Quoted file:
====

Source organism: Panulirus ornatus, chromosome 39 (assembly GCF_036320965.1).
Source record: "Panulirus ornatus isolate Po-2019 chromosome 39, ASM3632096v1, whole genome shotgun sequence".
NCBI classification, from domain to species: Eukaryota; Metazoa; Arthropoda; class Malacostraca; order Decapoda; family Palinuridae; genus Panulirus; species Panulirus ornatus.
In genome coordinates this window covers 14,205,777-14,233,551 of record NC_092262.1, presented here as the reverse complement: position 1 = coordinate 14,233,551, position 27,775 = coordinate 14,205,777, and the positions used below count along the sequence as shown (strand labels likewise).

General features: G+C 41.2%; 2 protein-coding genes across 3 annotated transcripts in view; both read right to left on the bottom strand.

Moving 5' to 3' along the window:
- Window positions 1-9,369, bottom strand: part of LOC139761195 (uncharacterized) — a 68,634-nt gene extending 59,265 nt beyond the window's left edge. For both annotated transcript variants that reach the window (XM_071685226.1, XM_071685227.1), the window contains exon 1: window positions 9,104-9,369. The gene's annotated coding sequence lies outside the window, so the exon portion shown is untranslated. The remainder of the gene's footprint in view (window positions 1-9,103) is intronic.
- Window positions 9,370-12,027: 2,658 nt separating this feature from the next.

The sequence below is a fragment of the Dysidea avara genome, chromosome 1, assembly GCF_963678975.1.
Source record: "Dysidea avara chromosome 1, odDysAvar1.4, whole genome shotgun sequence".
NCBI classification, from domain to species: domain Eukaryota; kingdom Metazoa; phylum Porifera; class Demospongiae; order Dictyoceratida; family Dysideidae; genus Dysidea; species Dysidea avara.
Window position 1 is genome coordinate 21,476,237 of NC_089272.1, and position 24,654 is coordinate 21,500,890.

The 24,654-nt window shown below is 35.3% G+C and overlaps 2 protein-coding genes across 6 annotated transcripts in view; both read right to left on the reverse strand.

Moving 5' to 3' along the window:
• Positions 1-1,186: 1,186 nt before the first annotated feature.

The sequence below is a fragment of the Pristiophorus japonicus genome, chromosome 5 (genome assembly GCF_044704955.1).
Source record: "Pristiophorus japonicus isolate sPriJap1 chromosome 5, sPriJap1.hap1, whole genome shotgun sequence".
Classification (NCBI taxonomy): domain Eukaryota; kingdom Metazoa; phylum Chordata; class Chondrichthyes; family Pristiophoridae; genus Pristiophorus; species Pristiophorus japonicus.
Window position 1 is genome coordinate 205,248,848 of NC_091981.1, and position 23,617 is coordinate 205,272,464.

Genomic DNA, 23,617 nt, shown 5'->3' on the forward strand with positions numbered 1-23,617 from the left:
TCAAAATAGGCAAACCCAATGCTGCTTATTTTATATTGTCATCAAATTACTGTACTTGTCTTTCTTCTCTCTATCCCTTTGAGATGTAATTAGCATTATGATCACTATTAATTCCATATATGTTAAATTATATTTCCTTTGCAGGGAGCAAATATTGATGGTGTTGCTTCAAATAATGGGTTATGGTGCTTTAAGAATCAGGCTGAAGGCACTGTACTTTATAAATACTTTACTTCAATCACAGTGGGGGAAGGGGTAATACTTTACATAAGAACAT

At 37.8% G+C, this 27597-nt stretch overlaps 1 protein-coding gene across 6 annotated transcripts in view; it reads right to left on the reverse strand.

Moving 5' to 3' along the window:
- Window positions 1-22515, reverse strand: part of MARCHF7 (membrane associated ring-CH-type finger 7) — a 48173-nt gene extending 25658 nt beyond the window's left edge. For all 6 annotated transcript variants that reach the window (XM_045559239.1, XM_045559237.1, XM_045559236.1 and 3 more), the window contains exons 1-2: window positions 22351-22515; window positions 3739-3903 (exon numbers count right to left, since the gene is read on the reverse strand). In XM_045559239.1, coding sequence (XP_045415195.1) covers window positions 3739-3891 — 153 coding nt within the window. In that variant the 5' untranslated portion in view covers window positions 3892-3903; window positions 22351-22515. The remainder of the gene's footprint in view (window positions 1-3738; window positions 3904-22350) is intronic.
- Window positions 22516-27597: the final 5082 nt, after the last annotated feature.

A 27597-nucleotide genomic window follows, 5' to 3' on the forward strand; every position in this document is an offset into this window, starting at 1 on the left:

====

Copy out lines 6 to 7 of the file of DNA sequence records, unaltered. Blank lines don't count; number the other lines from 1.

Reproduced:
Moving 5' to 3' along the window:
- Window positions 1-9,369, bottom strand: part of LOC139761195 (uncharacterized) — a 68,634-nt gene extending 59,265 nt beyond the window's left edge. For both annotated transcript variants that reach the window (XM_071685226.1, XM_071685227.1), the window contains exon 1: window positions 9,104-9,369. The gene's annotated coding sequence lies outside the window, so the exon portion shown is untranslated. The remainder of the gene's footprint in view (window positions 1-9,103) is intronic.